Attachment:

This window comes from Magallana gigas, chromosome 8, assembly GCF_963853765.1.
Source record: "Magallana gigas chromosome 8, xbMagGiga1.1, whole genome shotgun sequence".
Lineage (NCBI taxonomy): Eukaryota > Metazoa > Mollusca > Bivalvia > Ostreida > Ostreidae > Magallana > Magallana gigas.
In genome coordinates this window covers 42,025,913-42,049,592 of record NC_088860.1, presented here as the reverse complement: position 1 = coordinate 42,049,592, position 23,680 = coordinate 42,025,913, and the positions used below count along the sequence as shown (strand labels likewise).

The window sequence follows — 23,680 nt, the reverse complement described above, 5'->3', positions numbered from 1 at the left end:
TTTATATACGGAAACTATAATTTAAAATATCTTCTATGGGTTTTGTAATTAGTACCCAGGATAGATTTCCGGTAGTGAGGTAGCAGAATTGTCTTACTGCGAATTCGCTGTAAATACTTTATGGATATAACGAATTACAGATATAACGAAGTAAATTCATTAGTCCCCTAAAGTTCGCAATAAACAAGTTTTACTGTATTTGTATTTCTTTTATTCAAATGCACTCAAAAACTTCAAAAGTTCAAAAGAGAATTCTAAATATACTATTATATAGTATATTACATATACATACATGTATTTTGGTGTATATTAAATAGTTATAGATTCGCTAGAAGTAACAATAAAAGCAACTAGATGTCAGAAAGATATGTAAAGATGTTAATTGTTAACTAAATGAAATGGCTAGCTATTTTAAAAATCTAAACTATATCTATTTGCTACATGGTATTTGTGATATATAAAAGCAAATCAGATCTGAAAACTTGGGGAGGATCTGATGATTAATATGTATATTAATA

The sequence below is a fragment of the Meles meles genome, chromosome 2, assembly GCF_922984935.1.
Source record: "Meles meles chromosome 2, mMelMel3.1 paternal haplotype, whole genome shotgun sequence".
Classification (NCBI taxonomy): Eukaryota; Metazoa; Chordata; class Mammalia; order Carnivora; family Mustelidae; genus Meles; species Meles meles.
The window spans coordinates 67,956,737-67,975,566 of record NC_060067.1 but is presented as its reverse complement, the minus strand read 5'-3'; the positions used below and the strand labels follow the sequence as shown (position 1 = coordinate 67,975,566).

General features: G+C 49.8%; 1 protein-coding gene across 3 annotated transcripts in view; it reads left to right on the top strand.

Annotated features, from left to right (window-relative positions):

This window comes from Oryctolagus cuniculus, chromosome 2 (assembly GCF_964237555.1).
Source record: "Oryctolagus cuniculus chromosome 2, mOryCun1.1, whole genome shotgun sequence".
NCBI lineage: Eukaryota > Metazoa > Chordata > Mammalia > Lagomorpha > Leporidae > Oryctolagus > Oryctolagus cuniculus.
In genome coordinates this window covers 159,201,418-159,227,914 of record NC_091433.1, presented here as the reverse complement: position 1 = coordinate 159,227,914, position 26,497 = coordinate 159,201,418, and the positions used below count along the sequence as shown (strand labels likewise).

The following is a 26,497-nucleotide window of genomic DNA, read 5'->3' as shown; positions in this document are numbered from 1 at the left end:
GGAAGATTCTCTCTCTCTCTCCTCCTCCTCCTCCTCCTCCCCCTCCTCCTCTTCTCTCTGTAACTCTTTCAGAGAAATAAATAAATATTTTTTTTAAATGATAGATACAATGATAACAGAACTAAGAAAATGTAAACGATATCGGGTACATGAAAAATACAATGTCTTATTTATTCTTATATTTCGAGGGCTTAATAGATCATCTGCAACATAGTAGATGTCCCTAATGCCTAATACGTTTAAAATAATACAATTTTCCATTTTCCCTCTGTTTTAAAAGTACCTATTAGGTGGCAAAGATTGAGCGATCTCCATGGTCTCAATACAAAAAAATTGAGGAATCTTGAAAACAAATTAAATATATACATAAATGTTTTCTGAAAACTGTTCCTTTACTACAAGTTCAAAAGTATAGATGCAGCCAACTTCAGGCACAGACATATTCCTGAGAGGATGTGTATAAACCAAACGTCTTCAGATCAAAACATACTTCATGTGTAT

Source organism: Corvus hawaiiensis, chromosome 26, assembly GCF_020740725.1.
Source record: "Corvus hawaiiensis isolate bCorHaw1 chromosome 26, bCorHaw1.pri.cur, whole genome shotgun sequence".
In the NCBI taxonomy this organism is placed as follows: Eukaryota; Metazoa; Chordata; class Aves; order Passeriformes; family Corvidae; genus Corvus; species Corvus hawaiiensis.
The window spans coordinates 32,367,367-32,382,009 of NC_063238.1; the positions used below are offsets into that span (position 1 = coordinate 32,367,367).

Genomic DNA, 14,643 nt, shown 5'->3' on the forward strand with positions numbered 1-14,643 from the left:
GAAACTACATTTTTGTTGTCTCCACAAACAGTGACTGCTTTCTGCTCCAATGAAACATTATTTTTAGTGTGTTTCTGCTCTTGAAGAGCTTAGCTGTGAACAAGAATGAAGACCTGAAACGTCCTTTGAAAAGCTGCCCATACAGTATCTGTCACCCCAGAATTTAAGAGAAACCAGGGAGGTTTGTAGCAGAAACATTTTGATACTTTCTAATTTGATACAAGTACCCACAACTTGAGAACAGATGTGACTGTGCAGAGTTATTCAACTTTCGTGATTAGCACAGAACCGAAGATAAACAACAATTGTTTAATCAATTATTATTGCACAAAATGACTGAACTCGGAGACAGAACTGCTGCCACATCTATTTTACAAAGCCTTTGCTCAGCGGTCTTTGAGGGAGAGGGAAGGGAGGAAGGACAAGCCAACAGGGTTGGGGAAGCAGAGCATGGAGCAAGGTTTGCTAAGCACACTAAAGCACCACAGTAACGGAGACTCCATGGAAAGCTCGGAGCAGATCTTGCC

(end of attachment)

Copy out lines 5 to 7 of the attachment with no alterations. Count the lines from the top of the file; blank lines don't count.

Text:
The window sequence follows — 23,680 nt, the reverse complement described above, 5'->3', positions numbered from 1 at the left end:
TTTATATACGGAAACTATAATTTAAAATATCTTCTATGGGTTTTGTAATTAGTACCCAGGATAGATTTCCGGTAGTGAGGTAGCAGAATTGTCTTACTGCGAATTCGCTGTAAATACTTTATGGATATAACGAATTACAGATATAACGAAGTAAATTCATTAGTCCCCTAAAGTTCGCAATAAACAAGTTTTACTGTATTTGTATTTCTTTTATTCAAATGCACTCAAAAACTTCAAAAGTTCAAAAGAGAATTCTAAATATACTATTATATAGTATATTACATATACATACATGTATTTTGGTGTATATTAAATAGTTATAGATTCGCTAGAAGTAACAATAAAAGCAACTAGATGTCAGAAAGATATGTAAAGATGTTAATTGTTAACTAAATGAAATGGCTAGCTATTTTAAAAATCTAAACTATATCTATTTGCTACATGGTATTTGTGATATATAAAAGCAAATCAGATCTGAAAACTTGGGGAGGATCTGATGATTAATATGTATATTAATA

The sequence below is a fragment of the Meles meles genome, chromosome 2, assembly GCF_922984935.1.